1949 - 1960
SOCIAL CHANGE IN POST-WAR PROVIDENCE
52-54 Randall St. Providence, RI
The following historical information was borrowed from the archives of the Rhode Island Historical Society and written by Jason McGill http://www.rihs.org/assetts/files/publications/2005_Sum.pdf
Rhode Island's live music scene, a source of pride throughout the twentieth century, was naturally a site of youthful exuberance and social experimentations. Bohemians associated with the Rhode Island School of Design and the insular crowd of the East Side hipster connected in large and small ways with the African community for the first time, thanks to the Celebrity Club and its clones.
In Providence the post-World War II-era jazz scene brought together participants of diverse backgrounds and perspectives. Gatherings at sites like the Celebrity Club, in the city's Randall Square neighborhood helped jazz enthusiasts experienced new forms of camaraderie, as well as daunting challenges and conflicts.
The Celebrity Club opened its doors on November 18, 1949 at 56 Randall Street, in Randall Square neighborhood on the western edge of Lippitt Hill. The interior decorating had not been completed as planned, but the capacity crowd did not seem to pay that detail much notice as it took in the sounds of the first of innumerable jam sessions featuring some of Providence's finest jazz talent. African Americans were not the clubs' only eager patrons that night. "I'll never forget the first night," said Filipppi. "White fella comes over and sat at the bar, and he's looking around, and ordered a beer. He called me over and said, "You're the owner?' I said yes.' He said, 'My wife and friends are in the car. Is it alright if we come in?' That was the beginning of the interracial club that the Celebrity Club turned out to be." We were braking down all sorts of walls in the place.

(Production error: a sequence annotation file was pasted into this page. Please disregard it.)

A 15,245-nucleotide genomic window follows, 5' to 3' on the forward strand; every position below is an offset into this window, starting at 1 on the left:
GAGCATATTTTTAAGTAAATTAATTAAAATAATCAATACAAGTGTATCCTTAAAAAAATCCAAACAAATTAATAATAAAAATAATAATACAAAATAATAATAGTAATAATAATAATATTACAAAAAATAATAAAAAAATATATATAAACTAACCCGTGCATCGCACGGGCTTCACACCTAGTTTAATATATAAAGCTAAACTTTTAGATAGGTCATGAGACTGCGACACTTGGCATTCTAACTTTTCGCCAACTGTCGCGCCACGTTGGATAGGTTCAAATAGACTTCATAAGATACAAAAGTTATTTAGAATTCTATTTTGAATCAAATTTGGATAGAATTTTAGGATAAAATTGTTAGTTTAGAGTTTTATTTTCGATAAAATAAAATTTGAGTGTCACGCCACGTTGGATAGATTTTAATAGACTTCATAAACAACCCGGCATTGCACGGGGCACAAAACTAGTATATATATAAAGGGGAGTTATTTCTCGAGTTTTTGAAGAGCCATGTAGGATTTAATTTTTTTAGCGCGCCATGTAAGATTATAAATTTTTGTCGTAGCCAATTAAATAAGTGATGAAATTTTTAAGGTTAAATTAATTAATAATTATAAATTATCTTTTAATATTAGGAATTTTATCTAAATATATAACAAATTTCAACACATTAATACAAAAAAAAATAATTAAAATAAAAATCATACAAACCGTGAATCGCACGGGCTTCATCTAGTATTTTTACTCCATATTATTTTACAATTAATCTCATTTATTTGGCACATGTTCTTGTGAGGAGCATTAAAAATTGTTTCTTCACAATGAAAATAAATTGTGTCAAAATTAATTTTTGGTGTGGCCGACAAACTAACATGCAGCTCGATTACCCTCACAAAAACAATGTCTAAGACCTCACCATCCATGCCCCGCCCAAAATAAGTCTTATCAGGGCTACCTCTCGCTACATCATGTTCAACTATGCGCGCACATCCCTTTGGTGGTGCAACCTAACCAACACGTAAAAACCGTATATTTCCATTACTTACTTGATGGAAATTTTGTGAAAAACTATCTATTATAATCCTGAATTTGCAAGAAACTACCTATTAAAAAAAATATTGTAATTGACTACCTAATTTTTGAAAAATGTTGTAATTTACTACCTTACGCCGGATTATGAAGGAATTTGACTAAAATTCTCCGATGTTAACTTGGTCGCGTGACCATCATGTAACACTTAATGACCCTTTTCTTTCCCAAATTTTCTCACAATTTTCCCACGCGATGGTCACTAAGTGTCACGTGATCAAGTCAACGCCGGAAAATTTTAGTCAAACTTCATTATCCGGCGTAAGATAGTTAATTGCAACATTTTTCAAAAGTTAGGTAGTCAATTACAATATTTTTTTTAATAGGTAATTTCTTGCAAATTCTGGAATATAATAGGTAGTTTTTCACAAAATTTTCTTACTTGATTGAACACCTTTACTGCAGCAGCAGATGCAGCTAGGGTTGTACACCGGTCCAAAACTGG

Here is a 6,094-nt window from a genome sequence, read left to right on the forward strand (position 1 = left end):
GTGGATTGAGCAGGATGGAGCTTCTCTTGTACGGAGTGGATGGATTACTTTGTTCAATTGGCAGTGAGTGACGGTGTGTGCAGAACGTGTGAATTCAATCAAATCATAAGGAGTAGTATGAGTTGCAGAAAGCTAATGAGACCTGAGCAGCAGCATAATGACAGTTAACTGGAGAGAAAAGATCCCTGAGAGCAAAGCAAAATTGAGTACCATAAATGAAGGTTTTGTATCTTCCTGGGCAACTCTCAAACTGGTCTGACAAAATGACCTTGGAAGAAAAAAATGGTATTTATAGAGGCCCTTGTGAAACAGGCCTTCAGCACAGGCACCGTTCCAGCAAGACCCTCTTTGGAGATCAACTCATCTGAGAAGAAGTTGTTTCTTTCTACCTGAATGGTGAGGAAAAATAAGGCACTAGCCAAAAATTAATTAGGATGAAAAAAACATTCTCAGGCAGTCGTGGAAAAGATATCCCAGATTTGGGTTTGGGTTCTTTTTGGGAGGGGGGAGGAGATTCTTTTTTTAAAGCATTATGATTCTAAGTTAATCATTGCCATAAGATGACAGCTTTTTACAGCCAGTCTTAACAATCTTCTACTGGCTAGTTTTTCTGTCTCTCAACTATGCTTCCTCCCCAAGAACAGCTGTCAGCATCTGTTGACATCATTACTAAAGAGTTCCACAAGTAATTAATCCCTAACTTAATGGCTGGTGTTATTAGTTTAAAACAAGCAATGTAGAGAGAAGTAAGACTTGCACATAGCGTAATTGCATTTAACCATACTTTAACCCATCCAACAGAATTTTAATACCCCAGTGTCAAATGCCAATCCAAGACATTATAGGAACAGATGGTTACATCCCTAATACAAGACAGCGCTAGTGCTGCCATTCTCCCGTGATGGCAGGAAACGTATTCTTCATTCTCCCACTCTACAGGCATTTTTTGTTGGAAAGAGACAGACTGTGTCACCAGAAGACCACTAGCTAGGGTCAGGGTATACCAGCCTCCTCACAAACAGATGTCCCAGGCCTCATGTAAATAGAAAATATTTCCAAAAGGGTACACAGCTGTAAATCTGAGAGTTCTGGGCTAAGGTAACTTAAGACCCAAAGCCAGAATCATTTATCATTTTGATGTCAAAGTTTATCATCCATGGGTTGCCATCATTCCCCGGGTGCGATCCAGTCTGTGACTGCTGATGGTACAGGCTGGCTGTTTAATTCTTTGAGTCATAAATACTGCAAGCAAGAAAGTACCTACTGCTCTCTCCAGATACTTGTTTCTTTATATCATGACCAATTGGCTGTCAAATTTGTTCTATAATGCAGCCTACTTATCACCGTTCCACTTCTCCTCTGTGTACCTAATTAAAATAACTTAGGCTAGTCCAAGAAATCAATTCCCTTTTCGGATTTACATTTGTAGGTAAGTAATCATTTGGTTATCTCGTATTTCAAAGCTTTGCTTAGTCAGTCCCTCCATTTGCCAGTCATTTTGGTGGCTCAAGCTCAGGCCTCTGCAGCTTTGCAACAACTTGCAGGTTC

The 1950's were in many ways the peak years of Providence's jazz scene, and during that time the Celebrity Club was one of the best known jazz establishments in the country. Ranked by the popular jazz magazine Metronome as one of the top five music venues in all of North America. The club was a regular stop for the biggest names in American jazz, such as Duke Ellington, Louis Armstrong, Sarah Vaughn, Count Basie, Billie Holiday, Louis Jordan, and Ella Fitzgerald. A wealth of local talent worked alongside these legends, and the club quickly became a vibrant center for lovers of jazz. as such, it supported one of the very first substantially racially intergraded cultural scenes in Providence's history. "It was the first time black and white musicians had ever played together in Rhode Island."
Among those who remember the club, the Celebrity Club is commonly recalled as a landmark site where racial borders were renegotiated and forms of social change was born. But regardless of whether or not the Celebrity Club fostered true racial harmony, the simple reality of people of different races enjoying its ambience was widely perceived at the time as a threat to the city's social status quo. The club's founder, the late Paul Filippi, recalled the harassment that he and his patrons suffered: "They (Providence police and political leaders) frowned on the idea of black and white people mixing socially. "One night they actually raided the place, dragged all the whites down to the police station and held them for two hours. I was told that if I kept the "whites" out, I'd be left alone. The funny thing was, that when they let those people out of the police station, they all came right back to the club. See, Providence had never been exposed to music like this before, and the people couldn't help but respond to it.